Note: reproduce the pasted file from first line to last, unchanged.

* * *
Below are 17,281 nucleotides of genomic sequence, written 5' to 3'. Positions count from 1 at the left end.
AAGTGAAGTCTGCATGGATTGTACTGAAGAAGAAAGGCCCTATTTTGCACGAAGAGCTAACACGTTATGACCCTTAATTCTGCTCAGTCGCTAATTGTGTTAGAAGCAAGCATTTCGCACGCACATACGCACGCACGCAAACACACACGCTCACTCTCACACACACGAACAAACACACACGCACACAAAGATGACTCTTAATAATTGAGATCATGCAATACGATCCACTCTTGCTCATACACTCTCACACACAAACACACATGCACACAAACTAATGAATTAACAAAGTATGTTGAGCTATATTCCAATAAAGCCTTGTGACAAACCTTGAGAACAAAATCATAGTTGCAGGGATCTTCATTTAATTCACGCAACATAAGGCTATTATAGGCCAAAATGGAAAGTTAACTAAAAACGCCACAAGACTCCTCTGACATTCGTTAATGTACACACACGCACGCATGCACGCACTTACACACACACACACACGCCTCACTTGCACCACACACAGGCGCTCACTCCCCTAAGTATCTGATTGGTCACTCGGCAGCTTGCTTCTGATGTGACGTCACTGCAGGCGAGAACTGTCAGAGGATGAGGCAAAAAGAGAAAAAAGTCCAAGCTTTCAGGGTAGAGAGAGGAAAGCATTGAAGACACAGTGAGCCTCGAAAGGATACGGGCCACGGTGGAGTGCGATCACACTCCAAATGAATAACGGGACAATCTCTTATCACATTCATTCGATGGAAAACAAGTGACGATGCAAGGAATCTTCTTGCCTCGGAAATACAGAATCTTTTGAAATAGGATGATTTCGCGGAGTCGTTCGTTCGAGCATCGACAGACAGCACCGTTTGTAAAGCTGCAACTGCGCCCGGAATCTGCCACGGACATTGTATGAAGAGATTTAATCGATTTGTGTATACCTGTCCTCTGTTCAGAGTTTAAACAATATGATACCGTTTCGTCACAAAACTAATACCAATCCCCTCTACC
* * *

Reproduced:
Below are 17,281 nucleotides of genomic sequence, written 5' to 3'. Positions count from 1 at the left end.
AAGTGAAGTCTGCATGGATTGTACTGAAGAAGAAAGGCCCTATTTTGCACGAAGAGCTAACACGTTATGACCCTTAATTCTGCTCAGTCGCTAATTGTGTTAGAAGCAAGCATTTCGCACGCACATACGCACGCACGCAAACACACACGCTCACTCTCACACACACGAACAAACACACACGCACACAAAGATGACTCTTAATAATTGAGATCATGCAATACGATCCACTCTTGCTCATACACTCTCACACACAAACACACATGCACACAAACTAATGAATTAACAAAGTATGTTGAGCTATATTCCAATAAAGCCTTGTGACAAACCTTGAGAACAAAATCATAGTTGCAGGGATCTTCATTTAATTCACGCAACATAAGGCTATTATAGGCCAAAATGGAAAGTTAACTAAAAACGCCACAAGACTCCTCTGACATTCGTTAATGTACACACACGCACGCATGCACGCACTTACACACACACACACACGCCTCACTTGCACCACACACAGGCGCTCACTCCCCTAAGTATCTGATTGGTCACTCGGCAGCTTGCTTCTGATGTGACGTCACTGCAGGCGAGAACTGTCAGAGGATGAGGCAAAAAGAGAAAAAAGTCCAAGCTTTCAGGGTAGAGAGAGGAAAGCATTGAAGACACAGTGAGCCTCGAAAGGATACGGGCCACGGTGGAGTGCGATCACACTCCAAATGAATAACGGGACAATCTCTTATCACATTCATTCGATGGAAAACAAGTGACGATGCAAGGAATCTTCTTGCCTCGGAAATACAGAATCTTTTGAAATAGGATGATTTCGCGGAGTCGTTCGTTCGAGCATCGACAGACAGCACCGTTTGTAAAGCTGCAACTGCGCCCGGAATCTGCCACGGACATTGTATGAAGAGATTTAATCGATTTGTGTATACCTGTCCTCTGTTCAGAGTTTAAACAATATGATACCGTTTCGTCACAAAACTAATACCAATCCCCTCTACC